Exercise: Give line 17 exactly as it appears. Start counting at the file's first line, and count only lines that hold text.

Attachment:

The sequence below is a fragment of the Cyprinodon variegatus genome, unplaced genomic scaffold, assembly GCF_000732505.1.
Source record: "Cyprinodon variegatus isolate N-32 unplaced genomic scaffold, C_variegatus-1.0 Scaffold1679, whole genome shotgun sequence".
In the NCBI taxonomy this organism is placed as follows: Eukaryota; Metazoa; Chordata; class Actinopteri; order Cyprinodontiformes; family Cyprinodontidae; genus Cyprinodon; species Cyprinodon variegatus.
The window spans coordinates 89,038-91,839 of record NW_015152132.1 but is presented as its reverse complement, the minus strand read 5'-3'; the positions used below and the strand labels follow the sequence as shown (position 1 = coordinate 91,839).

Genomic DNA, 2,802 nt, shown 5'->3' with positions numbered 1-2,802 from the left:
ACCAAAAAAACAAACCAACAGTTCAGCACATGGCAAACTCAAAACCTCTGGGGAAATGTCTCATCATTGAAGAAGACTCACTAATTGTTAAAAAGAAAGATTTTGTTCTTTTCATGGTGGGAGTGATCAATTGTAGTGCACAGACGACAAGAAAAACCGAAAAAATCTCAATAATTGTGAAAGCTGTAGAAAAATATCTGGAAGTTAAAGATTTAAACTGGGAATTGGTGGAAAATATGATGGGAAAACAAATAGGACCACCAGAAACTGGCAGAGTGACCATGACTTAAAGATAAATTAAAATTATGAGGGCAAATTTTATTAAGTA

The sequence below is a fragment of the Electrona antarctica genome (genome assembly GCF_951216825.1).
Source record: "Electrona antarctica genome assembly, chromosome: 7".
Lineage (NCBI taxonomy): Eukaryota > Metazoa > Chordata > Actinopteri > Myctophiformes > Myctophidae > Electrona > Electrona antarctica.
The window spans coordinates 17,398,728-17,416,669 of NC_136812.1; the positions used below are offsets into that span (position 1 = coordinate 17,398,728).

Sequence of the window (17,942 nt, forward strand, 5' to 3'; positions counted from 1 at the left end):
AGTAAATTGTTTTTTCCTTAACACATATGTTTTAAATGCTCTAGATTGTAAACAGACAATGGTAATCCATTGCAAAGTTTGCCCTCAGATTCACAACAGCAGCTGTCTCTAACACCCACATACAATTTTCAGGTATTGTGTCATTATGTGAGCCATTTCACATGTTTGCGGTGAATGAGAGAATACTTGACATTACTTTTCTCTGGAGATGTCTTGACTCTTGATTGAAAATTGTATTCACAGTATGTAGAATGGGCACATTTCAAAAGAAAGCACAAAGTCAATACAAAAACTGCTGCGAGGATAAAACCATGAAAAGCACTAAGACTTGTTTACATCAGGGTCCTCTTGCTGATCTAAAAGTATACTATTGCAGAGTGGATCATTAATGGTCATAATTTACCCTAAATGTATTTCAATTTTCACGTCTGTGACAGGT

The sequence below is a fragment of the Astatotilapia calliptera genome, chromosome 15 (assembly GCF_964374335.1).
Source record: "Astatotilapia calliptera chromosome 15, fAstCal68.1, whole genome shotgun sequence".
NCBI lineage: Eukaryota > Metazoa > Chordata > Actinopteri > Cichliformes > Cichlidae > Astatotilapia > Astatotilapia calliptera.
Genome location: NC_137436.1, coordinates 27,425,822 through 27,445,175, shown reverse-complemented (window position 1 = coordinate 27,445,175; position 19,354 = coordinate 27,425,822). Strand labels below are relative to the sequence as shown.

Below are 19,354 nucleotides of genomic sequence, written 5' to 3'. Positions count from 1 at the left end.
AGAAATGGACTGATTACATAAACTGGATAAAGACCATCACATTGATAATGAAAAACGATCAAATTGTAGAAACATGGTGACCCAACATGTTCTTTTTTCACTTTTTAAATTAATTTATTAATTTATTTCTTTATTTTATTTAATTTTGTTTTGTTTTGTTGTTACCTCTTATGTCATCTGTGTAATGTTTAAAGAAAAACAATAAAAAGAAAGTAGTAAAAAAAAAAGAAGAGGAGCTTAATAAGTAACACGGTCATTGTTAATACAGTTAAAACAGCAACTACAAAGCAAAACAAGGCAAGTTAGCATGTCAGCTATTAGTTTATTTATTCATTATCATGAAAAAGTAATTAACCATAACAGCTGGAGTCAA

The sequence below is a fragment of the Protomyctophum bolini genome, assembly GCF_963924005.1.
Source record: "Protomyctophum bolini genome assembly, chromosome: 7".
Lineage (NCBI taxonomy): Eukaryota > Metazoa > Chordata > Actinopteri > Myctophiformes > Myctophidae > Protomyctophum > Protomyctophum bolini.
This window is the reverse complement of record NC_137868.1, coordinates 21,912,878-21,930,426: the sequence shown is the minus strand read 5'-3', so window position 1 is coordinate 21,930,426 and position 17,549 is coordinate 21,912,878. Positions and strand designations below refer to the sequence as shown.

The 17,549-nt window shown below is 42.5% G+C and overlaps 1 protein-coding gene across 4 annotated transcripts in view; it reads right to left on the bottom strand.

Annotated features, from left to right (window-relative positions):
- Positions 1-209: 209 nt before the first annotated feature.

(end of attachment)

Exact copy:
Below are 19,354 nucleotides of genomic sequence, written 5' to 3'. Positions count from 1 at the left end.